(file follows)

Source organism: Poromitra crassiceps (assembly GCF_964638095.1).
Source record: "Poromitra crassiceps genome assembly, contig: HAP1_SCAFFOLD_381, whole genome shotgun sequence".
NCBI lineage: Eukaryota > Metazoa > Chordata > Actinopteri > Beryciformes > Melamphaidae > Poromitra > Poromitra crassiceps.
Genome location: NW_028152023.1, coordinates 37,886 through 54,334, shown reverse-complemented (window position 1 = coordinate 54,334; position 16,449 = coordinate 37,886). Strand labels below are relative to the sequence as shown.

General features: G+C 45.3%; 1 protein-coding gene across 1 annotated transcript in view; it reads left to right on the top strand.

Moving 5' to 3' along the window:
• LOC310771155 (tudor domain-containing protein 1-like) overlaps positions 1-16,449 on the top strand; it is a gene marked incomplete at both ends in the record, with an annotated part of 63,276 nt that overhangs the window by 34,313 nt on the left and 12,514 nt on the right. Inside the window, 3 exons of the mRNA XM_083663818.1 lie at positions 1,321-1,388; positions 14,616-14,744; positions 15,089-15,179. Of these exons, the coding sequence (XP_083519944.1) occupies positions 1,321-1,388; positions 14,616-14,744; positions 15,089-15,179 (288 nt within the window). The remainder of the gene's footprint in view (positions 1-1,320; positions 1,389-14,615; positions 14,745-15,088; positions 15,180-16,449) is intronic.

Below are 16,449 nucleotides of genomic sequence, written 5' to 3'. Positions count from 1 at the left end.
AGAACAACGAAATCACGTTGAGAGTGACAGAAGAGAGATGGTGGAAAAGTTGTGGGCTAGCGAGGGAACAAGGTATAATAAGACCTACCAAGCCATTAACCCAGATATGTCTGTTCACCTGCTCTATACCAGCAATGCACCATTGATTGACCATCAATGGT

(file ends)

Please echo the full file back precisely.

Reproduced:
Source organism: Poromitra crassiceps (assembly GCF_964638095.1).
Source record: "Poromitra crassiceps genome assembly, contig: HAP1_SCAFFOLD_381, whole genome shotgun sequence".
NCBI lineage: Eukaryota > Metazoa > Chordata > Actinopteri > Beryciformes > Melamphaidae > Poromitra > Poromitra crassiceps.
Genome location: NW_028152023.1, coordinates 37,886 through 54,334, shown reverse-complemented (window position 1 = coordinate 54,334; position 16,449 = coordinate 37,886). Strand labels below are relative to the sequence as shown.

General features: G+C 45.3%; 1 protein-coding gene across 1 annotated transcript in view; it reads left to right on the top strand.

Moving 5' to 3' along the window:
• LOC310771155 (tudor domain-containing protein 1-like) overlaps positions 1-16,449 on the top strand; it is a gene marked incomplete at both ends in the record, with an annotated part of 63,276 nt that overhangs the window by 34,313 nt on the left and 12,514 nt on the right. Inside the window, 3 exons of the mRNA XM_083663818.1 lie at positions 1,321-1,388; positions 14,616-14,744; positions 15,089-15,179. Of these exons, the coding sequence (XP_083519944.1) occupies positions 1,321-1,388; positions 14,616-14,744; positions 15,089-15,179 (288 nt within the window). The remainder of the gene's footprint in view (positions 1-1,320; positions 1,389-14,615; positions 14,745-15,088; positions 15,180-16,449) is intronic.

Below are 16,449 nucleotides of genomic sequence, written 5' to 3'. Positions count from 1 at the left end.
AGAACAACGAAATCACGTTGAGAGTGACAGAAGAGAGATGGTGGAAAAGTTGTGGGCTAGCGAGGGAACAAGGTATAATAAGACCTACCAAGCCATTAACCCAGATATGTCTGTTCACCTGCTCTATACCAGCAATGCACCATTGATTGACCATCAATGGT